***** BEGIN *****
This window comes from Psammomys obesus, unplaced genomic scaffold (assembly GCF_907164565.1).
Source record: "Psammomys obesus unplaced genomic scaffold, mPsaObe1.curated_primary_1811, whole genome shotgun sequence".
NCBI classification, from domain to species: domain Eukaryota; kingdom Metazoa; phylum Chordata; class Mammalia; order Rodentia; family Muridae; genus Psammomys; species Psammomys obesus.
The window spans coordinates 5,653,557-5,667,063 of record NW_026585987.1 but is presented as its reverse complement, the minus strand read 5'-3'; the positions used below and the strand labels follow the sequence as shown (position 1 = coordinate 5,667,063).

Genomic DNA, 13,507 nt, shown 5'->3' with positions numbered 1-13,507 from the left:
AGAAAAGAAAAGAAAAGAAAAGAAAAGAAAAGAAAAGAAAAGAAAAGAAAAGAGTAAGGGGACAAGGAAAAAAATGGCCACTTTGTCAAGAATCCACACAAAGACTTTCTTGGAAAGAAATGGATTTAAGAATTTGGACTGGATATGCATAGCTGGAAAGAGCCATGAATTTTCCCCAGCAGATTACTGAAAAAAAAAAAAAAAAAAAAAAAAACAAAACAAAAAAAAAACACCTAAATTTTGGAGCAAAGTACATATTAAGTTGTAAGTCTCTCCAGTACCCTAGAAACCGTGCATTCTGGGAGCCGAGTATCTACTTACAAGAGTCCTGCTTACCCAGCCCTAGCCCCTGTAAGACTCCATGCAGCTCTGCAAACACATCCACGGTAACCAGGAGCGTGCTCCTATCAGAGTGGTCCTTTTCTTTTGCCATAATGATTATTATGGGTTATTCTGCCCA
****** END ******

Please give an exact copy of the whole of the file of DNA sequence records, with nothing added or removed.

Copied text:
This window comes from Psammomys obesus, unplaced genomic scaffold (assembly GCF_907164565.1).
Source record: "Psammomys obesus unplaced genomic scaffold, mPsaObe1.curated_primary_1811, whole genome shotgun sequence".
NCBI classification, from domain to species: domain Eukaryota; kingdom Metazoa; phylum Chordata; class Mammalia; order Rodentia; family Muridae; genus Psammomys; species Psammomys obesus.
The window spans coordinates 5,653,557-5,667,063 of record NW_026585987.1 but is presented as its reverse complement, the minus strand read 5'-3'; the positions used below and the strand labels follow the sequence as shown (position 1 = coordinate 5,667,063).

Genomic DNA, 13,507 nt, shown 5'->3' with positions numbered 1-13,507 from the left:
AGAAAAGAAAAGAAAAGAAAAGAAAAGAAAAGAAAAGAAAAGAAAAGAAAAGAGTAAGGGGACAAGGAAAAAAATGGCCACTTTGTCAAGAATCCACACAAAGACTTTCTTGGAAAGAAATGGATTTAAGAATTTGGACTGGATATGCATAGCTGGAAAGAGCCATGAATTTTCCCCAGCAGATTACTGAAAAAAAAAAAAAAAAAAAAAAAAACAAAACAAAAAAAAAACACCTAAATTTTGGAGCAAAGTACATATTAAGTTGTAAGTCTCTCCAGTACCCTAGAAACCGTGCATTCTGGGAGCCGAGTATCTACTTACAAGAGTCCTGCTTACCCAGCCCTAGCCCCTGTAAGACTCCATGCAGCTCTGCAAACACATCCACGGTAACCAGGAGCGTGCTCCTATCAGAGTGGTCCTTTTCTTTTGCCATAATGATTATTATGGGTTATTCTGCCCA